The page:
Many states distinguish between "major" parties and "minor" parties. The differences between the two can be found in how they put a candidate on the ballot. In all states major parties are granted access to primary elections, allowing them to determine which of their candidates will continue to the general election. Many states, however, do not allow minor parties to participate in primary elections, meaning their candidates can only run in the general election. Many states also allow major parties to select candidates by convention, requiring only a certificate of nomination to register the candidate. In contrast, minor parties are often required to submit petitions to register their candidates, proving to the state that they have a certain percentage of support from the total registered voters before their candidate is placed on the ballot.
The process to be recognized as a political party varies by state. Some states require petitions be submitted with a certain percentage of registered voter signatures. Others require a certain number of voters to register with the party on their voter registration card before a group is considered a political party. Other states require a candidate to run as a member of a political group before it is recognized as a full party, requiring that candidate to earn a certain percentage of the votes cast in that election for the identified group to be considered a party. For information on a specific state's process, check out that state's ballot access requirements page.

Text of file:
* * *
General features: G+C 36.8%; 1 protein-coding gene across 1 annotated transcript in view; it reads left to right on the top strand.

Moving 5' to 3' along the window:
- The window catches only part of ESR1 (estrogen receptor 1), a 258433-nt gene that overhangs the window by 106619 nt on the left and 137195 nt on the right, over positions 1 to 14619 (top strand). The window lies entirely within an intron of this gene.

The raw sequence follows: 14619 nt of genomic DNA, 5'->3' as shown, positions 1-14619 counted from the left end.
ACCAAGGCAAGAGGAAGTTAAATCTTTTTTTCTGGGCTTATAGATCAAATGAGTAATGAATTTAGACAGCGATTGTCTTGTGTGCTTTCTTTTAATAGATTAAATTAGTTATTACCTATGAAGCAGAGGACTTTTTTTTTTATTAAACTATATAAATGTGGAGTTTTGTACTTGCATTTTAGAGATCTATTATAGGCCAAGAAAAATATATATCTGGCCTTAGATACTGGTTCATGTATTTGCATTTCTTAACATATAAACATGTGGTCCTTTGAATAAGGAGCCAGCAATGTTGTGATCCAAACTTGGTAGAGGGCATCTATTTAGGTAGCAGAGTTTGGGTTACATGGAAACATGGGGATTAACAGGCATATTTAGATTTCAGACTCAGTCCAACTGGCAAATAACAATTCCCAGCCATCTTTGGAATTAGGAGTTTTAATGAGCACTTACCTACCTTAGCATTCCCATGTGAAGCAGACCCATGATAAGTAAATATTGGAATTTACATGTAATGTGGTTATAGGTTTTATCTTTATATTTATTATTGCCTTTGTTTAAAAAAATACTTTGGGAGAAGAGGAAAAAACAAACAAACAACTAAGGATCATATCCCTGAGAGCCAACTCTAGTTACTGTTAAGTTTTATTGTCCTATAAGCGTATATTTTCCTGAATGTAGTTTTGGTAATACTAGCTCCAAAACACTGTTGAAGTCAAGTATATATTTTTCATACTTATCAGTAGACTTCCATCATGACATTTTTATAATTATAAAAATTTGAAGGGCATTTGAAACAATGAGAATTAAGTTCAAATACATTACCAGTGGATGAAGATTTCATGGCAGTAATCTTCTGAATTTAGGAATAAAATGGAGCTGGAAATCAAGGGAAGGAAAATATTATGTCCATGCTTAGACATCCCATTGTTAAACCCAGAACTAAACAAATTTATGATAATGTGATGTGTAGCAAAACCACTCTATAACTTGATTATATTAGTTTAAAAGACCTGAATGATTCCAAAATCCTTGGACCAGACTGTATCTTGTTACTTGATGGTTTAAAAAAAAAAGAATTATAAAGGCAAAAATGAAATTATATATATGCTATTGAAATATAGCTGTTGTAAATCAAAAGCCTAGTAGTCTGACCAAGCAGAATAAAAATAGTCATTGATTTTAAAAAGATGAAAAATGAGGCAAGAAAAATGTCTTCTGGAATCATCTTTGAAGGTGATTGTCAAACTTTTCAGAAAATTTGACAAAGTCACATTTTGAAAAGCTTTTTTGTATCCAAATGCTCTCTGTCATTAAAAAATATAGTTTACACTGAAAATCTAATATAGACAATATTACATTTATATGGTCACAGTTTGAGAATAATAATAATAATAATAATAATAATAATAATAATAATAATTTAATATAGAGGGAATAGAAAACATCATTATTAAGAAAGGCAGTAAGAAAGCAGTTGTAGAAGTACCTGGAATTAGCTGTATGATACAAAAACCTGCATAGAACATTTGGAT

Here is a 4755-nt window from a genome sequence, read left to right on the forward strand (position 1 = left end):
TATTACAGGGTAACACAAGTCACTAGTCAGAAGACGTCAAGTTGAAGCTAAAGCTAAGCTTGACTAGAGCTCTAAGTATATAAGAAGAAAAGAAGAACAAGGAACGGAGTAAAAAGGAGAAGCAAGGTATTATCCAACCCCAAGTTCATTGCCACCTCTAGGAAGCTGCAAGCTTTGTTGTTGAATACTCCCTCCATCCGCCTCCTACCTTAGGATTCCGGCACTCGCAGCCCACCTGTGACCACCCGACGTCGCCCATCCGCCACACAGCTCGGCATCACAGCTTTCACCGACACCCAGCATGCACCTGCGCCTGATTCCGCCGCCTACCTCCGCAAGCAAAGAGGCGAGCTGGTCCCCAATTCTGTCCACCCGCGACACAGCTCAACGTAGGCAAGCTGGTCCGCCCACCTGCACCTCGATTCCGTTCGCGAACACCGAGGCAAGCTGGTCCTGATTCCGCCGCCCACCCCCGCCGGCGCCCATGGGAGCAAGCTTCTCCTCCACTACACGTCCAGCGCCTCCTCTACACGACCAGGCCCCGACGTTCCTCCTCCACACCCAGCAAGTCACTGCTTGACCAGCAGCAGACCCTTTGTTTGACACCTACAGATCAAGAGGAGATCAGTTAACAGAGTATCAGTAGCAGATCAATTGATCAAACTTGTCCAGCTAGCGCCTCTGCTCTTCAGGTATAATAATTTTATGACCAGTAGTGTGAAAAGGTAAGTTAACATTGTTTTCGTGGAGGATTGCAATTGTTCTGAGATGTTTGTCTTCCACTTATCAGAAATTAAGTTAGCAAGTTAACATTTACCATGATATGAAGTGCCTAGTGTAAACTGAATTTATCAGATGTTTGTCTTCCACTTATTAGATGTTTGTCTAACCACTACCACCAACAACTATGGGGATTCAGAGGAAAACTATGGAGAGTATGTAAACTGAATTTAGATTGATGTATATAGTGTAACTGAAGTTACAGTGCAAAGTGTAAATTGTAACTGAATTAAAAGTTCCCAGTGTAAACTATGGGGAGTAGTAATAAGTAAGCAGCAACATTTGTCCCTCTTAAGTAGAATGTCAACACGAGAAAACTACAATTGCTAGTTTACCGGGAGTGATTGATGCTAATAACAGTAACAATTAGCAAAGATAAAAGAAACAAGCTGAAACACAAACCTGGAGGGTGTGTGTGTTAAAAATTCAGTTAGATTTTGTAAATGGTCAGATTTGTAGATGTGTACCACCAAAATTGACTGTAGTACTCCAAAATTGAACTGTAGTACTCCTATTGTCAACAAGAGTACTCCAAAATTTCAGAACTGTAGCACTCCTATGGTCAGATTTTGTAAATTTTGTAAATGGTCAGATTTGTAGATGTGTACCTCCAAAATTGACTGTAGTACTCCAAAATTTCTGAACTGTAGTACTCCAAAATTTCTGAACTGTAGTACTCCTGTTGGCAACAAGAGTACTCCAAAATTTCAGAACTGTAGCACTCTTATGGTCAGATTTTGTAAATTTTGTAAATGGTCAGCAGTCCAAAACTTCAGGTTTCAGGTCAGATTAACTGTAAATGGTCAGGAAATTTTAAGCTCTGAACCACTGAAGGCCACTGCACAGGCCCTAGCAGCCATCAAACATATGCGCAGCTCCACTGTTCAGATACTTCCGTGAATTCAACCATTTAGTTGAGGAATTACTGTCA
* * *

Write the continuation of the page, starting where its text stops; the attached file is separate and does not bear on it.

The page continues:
The table below details the officially recognized political parties in each state and links to the party websites.
State election agencies
- See also: State election agencies
From getting on the ballot to campaigning to election day procedures, election agencies are responsible for monitoring all aspects of an election. The majority of election monitoring occurs at the state level, but all candidates running for federal office must interact with the Federal Election Commission (FEC). However, state agencies can also be involved in the federal election process, and they are authorities over all state elections. The agencies involved in the election process vary by state, though a majority of states, 41 out of 50, use their Secretary of State Office in some capacity. One to three state agencies per state are involved in elections across the United States, totaling 91 agencies other than the FEC. Twenty-three of the states also involve county or municipal level offices, including county clerks, town auditors and others. These offices most often register independent candidates or certify petitions for state offices. As of December 2013, Ballotpedia counts 1,825 municipal offices involved in the election process.